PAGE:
The Spring 2013 issue of the World Policy Journal is out. It focuses on “ Beyong Boders” issues, while portraying brave individuals and new technologies that are breaching once impenetrable frontiers.
Mo Ibrahim, the African billionaire, founder of Celtel, is featured as once of the movers and shakers. It’s a very enlightening interview.
(Note: I do not agree with the obscure agenda behind most the world prominent think thanks like World Policy or Foreign Policy. However, like Abraham Lincoln put it “I don’t like that man. I must get to know him better.”)
Below are my favorite excerpt from Mo interview:
“The total number of phones in Africa was maybe two or three million fixed-line phones. And this was mainly in South Africa in the south or in Egypt, Tunisia, and Morocco in the north, and nothing in between. Right now, Africa has more than 550 million mobile subscribers. This is more than the number of mobile phones in Europe, by the way. This brought farmers to the market place. It brought new services. Banking now in Africa is done more with mobiles than in actual physical branches of banks. All kinds of services are available cheap like mobile banking services, which are more used there than in Europe or the United States.”
“Once people find an application or a tool that really meets one of their basic needs, they take to it like there’s no tomorrow. I will give you an example. I was the technical director of a British telecommunication company. We introduced mobile phones to the UK in 1985. When our marketing and business people were calculating what sort of customers we might have, they were totally wrong. We thought our first adopters were going to be business people, executives, bankers, but actually, the most significant first set of users were plumbers—handymen walking around, taking orders, going from house to house. These were the first adopters, because it was essential for their work. They were able to finish a job and move straight to another job. They could take orders and inform customers when they would be coming. Finally they had found a tool, which they always needed but were never able to articulate what exactly it was. What actually happened was, this fulfilled a need. If you offer a product or a tool which people really need, it changes, it increases efficiency, solves a major social problem for them. They adopt it in no time.”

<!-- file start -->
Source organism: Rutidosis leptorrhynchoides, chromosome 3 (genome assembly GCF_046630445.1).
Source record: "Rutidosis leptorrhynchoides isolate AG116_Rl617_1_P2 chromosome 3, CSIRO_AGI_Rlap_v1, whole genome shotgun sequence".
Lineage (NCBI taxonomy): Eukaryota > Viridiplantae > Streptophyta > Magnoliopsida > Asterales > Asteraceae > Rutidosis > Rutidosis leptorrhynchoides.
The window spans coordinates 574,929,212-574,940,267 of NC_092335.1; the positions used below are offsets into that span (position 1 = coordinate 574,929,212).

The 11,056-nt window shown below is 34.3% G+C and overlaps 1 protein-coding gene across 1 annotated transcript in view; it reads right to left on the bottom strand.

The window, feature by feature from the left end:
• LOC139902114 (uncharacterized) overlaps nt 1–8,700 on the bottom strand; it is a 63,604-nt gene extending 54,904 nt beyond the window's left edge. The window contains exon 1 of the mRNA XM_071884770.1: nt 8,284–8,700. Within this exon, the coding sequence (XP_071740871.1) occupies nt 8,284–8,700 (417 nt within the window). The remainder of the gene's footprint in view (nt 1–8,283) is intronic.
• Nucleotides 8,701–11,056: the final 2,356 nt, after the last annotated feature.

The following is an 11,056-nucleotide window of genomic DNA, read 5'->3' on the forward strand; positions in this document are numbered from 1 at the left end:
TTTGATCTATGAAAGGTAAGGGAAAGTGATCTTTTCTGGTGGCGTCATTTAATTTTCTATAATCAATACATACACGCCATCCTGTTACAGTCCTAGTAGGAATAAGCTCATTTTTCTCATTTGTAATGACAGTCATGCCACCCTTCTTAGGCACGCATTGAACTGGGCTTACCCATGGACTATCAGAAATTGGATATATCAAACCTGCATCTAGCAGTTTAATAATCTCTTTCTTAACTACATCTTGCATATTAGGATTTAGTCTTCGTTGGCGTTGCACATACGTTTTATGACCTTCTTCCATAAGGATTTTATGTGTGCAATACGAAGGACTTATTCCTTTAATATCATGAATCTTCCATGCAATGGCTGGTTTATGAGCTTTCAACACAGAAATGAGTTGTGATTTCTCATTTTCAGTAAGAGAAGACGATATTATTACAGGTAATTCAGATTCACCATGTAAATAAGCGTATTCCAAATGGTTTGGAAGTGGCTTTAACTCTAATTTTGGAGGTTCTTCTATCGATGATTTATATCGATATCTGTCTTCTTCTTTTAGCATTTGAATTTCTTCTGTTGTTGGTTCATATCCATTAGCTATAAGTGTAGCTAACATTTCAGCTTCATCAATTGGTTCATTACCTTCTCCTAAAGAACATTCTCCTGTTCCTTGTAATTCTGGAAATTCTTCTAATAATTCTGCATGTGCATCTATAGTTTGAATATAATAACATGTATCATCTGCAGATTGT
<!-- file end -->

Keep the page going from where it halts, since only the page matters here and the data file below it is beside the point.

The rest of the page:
You read the full interview here:
Mawuna Koutonin is a world peace activist who relentlessly works to empower people to express their full potential and pursue their dreams, regardless of their background. He is the Editior of SiliconAfrica.com, Founder of Goodbuzz.net, and Social activist for Africa Renaissance. Koutonin’s ultimate dream is to open a world-class human potential development school in Africa in 2017. If you are interested in learning more about this venture or Koutonin’s other projects, you can reach him directly by emailing at firstname.lastname@example.org.